Consumers making ‘extensive’ changes to eating habits in face of cost-of-living crisis

By Michelle Perrett

- Last updated on GMT

Roast dinners are a casualty of the cost of living crisis (Getty/Elio Ruscetta)
Roast dinners are a casualty of the cost of living crisis (Getty/Elio Ruscetta)

Related tags Supply chain

People are making changes to their shopping, cooking and eating habits to try to save money in the face of cost-of-living increases.

The 2022 Good Food Nation report from BBC Good Food, which surveyed 2005 adults and 1007 children (aged 5 to 16), has revealed a large proportion of respondents are making extensive changes in order to cut costs.

The rising cost of energy bills has had an impact as 30% of adults revealed they were swapping from brands to own labels, 28% were cutting back on more expensive ingredients and 17% were eating less meat. 

The research also found that people were eating less takeaways (34%), while they had stopped or had reduce buying certain items including alcohol (22%), red meat (20%) and snacks not used for meals (20%). 

Energy saving

It also found that 23% say they use the oven and hob less, and microwave more (21%) for cooking. There are also changes in the type of things people cook as 19% claim to use quicker to cook ingredients and also look for speedy recipes to save on energy use. 

Among those who cook, 26% claim they are less likely to cook a Sunday roast and with 20% not cooking as many cakes or biscuits. Some people have closed the oven door for good with 18% saying they no longer switch it on.  

Planning meals in advance (28%) and batch cooking (23%) were two of the most popular ways people felt they could control costs, as well as 20% of people saying they specifically looked for money off stickers or yellow stickers on food when shopping.

This tightening of the budget has had a small but positive impact in the way we consume with over 3 in 5 (64%) agreeing that they are cutting back on food waste in order to save money.

Food waste

Interestingly, children aged 5 to 16 had also seen the impact of the crisis with 48% saying their families were ordering fewer takeaway meals and 22% saying they were eating more frozen food.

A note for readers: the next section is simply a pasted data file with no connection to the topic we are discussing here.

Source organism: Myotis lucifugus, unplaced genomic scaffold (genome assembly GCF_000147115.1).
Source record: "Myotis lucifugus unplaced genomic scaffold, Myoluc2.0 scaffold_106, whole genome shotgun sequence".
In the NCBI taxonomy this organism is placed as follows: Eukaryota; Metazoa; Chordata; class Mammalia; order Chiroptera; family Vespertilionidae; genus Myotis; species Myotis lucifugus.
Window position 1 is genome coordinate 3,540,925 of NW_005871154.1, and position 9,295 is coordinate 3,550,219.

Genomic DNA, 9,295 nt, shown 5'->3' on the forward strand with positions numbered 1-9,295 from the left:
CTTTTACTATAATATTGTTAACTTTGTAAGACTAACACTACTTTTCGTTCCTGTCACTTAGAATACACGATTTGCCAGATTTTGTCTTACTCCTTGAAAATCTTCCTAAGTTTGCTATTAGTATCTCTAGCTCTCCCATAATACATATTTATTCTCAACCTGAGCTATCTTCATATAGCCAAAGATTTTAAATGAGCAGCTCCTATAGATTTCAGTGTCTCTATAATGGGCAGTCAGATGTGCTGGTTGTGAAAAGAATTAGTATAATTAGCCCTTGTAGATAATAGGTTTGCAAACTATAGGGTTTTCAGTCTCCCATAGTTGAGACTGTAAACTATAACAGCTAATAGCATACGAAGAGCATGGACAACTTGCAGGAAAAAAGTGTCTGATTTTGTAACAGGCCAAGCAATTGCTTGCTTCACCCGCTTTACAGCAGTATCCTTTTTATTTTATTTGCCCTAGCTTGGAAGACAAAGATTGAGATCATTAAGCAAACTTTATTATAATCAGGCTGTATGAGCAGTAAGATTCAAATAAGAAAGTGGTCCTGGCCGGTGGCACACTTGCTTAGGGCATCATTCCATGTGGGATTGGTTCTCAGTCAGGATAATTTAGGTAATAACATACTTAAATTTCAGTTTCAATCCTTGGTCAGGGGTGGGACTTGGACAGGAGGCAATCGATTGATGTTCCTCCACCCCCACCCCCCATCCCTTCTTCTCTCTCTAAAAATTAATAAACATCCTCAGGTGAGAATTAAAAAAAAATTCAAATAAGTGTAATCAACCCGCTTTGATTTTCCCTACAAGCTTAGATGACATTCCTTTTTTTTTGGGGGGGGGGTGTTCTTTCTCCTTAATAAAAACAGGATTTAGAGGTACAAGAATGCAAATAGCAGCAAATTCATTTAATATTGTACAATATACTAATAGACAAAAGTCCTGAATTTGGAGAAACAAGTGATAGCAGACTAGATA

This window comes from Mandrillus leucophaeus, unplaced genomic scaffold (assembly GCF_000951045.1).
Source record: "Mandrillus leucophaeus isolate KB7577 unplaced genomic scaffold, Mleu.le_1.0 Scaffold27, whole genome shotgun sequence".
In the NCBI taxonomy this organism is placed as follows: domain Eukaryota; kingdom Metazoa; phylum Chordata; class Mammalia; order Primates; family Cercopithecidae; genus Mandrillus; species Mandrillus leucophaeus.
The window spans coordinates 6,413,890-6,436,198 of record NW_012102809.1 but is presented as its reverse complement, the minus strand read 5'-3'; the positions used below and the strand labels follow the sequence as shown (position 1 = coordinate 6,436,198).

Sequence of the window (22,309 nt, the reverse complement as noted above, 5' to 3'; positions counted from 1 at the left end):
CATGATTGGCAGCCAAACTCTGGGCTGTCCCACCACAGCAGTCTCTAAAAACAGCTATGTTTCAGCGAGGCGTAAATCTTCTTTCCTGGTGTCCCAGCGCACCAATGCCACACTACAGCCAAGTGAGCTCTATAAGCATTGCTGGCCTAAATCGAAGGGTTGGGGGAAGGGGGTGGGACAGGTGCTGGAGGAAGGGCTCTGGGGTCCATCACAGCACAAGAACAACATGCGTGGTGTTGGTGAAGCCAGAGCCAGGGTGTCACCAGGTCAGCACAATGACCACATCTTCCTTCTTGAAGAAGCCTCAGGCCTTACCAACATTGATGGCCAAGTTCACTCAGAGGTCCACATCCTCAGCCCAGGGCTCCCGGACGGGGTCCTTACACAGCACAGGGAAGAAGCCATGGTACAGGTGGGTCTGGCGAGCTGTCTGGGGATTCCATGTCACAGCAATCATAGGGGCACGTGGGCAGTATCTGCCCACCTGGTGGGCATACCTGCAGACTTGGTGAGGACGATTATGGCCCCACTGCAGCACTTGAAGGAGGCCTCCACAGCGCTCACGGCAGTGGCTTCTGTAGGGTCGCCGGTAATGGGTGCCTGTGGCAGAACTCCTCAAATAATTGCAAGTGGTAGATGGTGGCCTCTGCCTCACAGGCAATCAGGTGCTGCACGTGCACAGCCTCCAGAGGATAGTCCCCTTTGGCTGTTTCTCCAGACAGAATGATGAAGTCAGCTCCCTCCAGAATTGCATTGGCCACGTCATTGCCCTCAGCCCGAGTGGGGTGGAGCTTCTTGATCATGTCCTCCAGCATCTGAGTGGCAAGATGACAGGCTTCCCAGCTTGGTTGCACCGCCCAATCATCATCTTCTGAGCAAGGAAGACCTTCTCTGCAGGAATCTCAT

Christine Hayes, editor in chief of BBC Good Food, said: “These findings reveal the extent to which rising food prices and energy costs have impacted on the way the nation eats in a relatively short space of time. Traditional cooking methods, the oven and the hob, are being switched off in favour of appliances that use less energy, and shopping baskets and mealtimes at home are looking very different.  

“People have told us they are eating out less and ordering fewer takeaways, and more children are taking packed lunches to school.  It’s also become clear that people are very conscious of not wasting food and are looking for ways to use up leftovers and be creative with the ingredients they have.”

This news comes as the latest edition of the Attest’s UK Food & Beverage Report 2022​, which surveyed 1,000 consumers,  found that 34% of people are buying less food due to rising costs, rising to 39% for people aged 35-44.

The poll found 67% admit to eating foods after their expiration date. Brits are unsurprisingly skipping the gourmet food aisle and luxury/premium food items (70%).`Meanwhile, grab-and-go, packaged items are also top of people’s cost cutting drive, meaning Brits are likely eating less preservatives from processed foods.

 

 

 

Related topics Food Safety

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